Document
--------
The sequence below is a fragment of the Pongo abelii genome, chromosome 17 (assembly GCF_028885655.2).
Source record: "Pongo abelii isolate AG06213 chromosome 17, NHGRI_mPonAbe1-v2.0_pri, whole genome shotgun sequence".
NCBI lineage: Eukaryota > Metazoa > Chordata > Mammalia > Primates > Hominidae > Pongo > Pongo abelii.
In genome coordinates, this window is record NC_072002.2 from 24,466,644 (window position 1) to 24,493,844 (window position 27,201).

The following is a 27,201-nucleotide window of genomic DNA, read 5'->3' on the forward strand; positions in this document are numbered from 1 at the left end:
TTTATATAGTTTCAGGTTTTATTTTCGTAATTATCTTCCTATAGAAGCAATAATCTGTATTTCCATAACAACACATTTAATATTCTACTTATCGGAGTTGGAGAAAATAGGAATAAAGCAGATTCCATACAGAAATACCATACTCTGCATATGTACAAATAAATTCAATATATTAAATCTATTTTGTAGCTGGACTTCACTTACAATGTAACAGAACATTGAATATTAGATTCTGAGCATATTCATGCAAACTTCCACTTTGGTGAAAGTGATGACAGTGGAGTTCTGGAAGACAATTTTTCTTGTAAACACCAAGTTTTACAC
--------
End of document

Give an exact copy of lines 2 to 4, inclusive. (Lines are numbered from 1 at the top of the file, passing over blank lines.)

Source record: "Pongo abelii isolate AG06213 chromosome 17, NHGRI_mPonAbe1-v2.0_pri, whole genome shotgun sequence".
NCBI lineage: Eukaryota > Metazoa > Chordata > Mammalia > Primates > Hominidae > Pongo > Pongo abelii.
In genome coordinates, this window is record NC_072002.2 from 24,466,644 (window position 1) to 24,493,844 (window position 27,201).